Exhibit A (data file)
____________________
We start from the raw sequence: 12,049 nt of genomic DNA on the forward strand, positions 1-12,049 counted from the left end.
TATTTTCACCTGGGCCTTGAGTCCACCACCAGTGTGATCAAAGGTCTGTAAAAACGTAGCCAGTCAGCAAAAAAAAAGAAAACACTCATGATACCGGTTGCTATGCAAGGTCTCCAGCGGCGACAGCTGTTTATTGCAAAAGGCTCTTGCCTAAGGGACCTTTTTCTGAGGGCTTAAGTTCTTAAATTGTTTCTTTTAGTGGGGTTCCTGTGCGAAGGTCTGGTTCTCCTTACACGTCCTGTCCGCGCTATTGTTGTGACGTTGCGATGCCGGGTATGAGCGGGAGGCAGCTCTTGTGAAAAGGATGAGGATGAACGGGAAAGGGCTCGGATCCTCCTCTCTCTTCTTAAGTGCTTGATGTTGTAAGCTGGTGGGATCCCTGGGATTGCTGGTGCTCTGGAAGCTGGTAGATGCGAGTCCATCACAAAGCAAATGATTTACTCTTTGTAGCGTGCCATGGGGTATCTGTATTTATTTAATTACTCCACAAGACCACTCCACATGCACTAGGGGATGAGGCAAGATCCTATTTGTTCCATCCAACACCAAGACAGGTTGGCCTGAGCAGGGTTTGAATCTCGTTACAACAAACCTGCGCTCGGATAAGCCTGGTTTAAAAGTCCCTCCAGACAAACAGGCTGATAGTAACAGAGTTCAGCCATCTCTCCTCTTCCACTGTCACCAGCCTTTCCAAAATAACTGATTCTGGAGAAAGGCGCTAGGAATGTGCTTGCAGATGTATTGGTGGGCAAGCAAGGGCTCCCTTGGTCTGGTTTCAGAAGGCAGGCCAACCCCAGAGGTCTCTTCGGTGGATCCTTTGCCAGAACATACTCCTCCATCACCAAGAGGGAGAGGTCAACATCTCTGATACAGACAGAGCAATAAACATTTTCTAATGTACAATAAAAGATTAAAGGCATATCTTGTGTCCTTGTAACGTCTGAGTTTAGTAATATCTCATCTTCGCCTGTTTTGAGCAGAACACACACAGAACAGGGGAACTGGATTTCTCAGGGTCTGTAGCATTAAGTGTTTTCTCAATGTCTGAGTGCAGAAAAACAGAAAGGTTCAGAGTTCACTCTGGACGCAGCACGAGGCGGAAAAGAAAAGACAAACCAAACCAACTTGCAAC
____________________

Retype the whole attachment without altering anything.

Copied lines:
We start from the raw sequence: 12,049 nt of genomic DNA on the forward strand, positions 1-12,049 counted from the left end.
TATTTTCACCTGGGCCTTGAGTCCACCACCAGTGTGATCAAAGGTCTGTAAAAACGTAGCCAGTCAGCAAAAAAAAAGAAAACACTCATGATACCGGTTGCTATGCAAGGTCTCCAGCGGCGACAGCTGTTTATTGCAAAAGGCTCTTGCCTAAGGGACCTTTTTCTGAGGGCTTAAGTTCTTAAATTGTTTCTTTTAGTGGGGTTCCTGTGCGAAGGTCTGGTTCTCCTTACACGTCCTGTCCGCGCTATTGTTGTGACGTTGCGATGCCGGGTATGAGCGGGAGGCAGCTCTTGTGAAAAGGATGAGGATGAACGGGAAAGGGCTCGGATCCTCCTCTCTCTTCTTAAGTGCTTGATGTTGTAAGCTGGTGGGATCCCTGGGATTGCTGGTGCTCTGGAAGCTGGTAGATGCGAGTCCATCACAAAGCAAATGATTTACTCTTTGTAGCGTGCCATGGGGTATCTGTATTTATTTAATTACTCCACAAGACCACTCCACATGCACTAGGGGATGAGGCAAGATCCTATTTGTTCCATCCAACACCAAGACAGGTTGGCCTGAGCAGGGTTTGAATCTCGTTACAACAAACCTGCGCTCGGATAAGCCTGGTTTAAAAGTCCCTCCAGACAAACAGGCTGATAGTAACAGAGTTCAGCCATCTCTCCTCTTCCACTGTCACCAGCCTTTCCAAAATAACTGATTCTGGAGAAAGGCGCTAGGAATGTGCTTGCAGATGTATTGGTGGGCAAGCAAGGGCTCCCTTGGTCTGGTTTCAGAAGGCAGGCCAACCCCAGAGGTCTCTTCGGTGGATCCTTTGCCAGAACATACTCCTCCATCACCAAGAGGGAGAGGTCAACATCTCTGATACAGACAGAGCAATAAACATTTTCTAATGTACAATAAAAGATTAAAGGCATATCTTGTGTCCTTGTAACGTCTGAGTTTAGTAATATCTCATCTTCGCCTGTTTTGAGCAGAACACACACAGAACAGGGGAACTGGATTTCTCAGGGTCTGTAGCATTAAGTGTTTTCTCAATGTCTGAGTGCAGAAAAACAGAAAGGTTCAGAGTTCACTCTGGACGCAGCACGAGGCGGAAAAGAAAAGACAAACCAAACCAACTTGCAAC